This edition of the original text includes a new preface by Anna Jacobson Schwartz, as well as a new introduction by the economist Peter Bernstein. It also reprints comments from the current Federal Reserve chairman, Ben Bernanke, originally made on the occasion of Milton Friedman's 90th birthday, on the enduring influence of Friedman and Schwartz's work and vision.
Writing in the June 1965 issue of theEconomic Journal, Harry G. Johnson begins with a sentence seemingly calibrated to the scale of the book he set himself to review: "The long-awaited monetary history of the United States by Friedman and Schwartz is in every sense of the term a monumental scholarly achievement--monumental in its sheer bulk, monumental in the definitiveness of its treatment of innumerable issues, large and small . . . monumental, above all, in the theoretical and statistical effort and ingenuity that have been brought to bear on the solution of complex and subtle economic issues."
Friedman and Schwartz marshaled massive historical data and sharp analytics to support the claim that monetary policy--steady control of the money supply--matters profoundly in the management of the nation's economy, especially in navigating serious economic fluctuations. In their influential chapter 7, The Great Contraction--which Princeton published in 1965 as a separate paperback--they address the central economic event of the century, the Depression. According to Hugh Rockoff, writing in January 1965: "If Great Depressions could be prevented through timely actions by the monetary authority (or by a monetary rule), as Friedman and Schwartz had contended, then the case for market economies was measurably stronger."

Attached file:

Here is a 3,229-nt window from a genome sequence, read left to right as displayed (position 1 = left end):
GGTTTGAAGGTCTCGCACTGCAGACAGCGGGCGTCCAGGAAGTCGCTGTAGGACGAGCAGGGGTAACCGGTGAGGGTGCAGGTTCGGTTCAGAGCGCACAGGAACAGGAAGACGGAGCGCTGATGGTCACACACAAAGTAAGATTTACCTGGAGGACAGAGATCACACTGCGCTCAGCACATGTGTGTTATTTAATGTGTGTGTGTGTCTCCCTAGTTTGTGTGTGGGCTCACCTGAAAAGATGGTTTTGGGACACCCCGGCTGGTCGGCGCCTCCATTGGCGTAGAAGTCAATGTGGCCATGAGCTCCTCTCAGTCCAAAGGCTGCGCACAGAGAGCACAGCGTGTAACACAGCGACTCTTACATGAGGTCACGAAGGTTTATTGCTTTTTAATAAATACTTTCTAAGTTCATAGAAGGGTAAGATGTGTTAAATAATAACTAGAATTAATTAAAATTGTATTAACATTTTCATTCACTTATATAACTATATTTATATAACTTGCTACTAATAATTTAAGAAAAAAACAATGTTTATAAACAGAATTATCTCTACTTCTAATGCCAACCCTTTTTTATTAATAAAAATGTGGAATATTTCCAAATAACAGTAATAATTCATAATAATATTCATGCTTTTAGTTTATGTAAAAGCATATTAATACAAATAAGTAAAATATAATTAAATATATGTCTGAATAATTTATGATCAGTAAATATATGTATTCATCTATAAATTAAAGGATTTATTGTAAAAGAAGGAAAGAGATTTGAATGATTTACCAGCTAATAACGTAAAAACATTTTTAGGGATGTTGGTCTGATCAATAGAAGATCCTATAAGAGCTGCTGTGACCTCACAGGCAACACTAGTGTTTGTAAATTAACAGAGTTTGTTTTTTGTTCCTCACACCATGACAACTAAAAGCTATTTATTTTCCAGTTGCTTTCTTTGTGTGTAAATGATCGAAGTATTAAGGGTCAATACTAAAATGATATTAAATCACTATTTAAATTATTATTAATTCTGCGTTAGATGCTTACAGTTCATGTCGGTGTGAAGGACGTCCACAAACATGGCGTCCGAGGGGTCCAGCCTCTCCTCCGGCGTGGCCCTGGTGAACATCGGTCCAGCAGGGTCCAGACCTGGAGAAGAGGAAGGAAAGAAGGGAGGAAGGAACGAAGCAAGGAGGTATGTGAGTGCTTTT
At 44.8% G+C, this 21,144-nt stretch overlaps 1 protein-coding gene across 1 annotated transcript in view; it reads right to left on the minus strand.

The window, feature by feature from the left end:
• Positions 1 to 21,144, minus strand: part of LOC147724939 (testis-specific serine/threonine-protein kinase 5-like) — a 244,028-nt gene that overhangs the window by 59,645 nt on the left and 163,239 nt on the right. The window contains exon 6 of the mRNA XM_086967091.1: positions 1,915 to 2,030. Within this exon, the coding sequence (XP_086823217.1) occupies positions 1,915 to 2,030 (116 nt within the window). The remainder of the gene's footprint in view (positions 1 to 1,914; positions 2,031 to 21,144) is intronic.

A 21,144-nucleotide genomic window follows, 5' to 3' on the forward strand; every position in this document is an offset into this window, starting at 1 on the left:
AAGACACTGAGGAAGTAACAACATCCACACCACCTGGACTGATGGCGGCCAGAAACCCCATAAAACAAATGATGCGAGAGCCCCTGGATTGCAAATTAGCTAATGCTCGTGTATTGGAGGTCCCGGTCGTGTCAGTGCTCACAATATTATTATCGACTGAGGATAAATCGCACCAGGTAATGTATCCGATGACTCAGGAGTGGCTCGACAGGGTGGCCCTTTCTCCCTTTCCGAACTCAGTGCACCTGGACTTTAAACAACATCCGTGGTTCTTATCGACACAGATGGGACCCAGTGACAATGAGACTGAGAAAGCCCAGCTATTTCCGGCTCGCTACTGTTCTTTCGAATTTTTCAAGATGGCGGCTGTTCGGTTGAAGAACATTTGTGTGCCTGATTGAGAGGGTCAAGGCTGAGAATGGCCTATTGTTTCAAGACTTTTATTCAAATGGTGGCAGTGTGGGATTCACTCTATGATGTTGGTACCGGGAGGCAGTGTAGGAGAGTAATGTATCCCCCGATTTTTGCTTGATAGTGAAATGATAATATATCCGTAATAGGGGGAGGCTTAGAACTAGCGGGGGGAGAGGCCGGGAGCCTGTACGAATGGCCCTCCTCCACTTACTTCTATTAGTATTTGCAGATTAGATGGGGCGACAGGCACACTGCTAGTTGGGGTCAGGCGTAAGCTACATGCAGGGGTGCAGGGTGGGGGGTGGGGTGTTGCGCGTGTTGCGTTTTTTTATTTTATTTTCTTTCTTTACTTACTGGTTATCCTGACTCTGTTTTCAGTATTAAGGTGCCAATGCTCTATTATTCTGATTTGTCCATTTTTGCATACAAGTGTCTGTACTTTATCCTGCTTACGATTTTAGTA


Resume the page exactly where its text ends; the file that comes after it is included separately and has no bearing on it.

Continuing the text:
Milton Friedman won the Nobel Prize in Economics in 1976 for work related to A Monetary History as well as to his other Princeton University Press book, A Theory of the Consumption Function (1957).
Ese sistema económico, dice Friedman, es una condición necesaria para la libertad política. Pero una pregunta recorre estas páginas: ¿qué papel debe desempeñar el Gobierno en una sociedad libre, que confía principalmente en el mercado para organizar la actividad económica?
Publicado por primera vez en 1962, Capitalismo y libertad es una de las obras de teoría económica más importantes que se han escrito. Su prolongada influencia la ha convertido en un referente: ha vendido casi un millón de ejemplares de la edición original, se ha traducido a diecinueve idiomas y sigue ejerciendo un poderoso influjo en el pensamiento económico y el trabajo de autoridades políticas y económicas de todo el mundo.
Sus planteamientos sobre el mercado, la libertad y el Gobierno son, aún hoy, un modelo fundamental para el liberalismo y para quienes ven en las decisiones económicas libres una condición imprescindible para la libertad política.
Two speeches & two replies, being the 7th Arthur K. Salomon Lectures at the New York University Graduate School of Buiness Aministration held on 11/14/1968.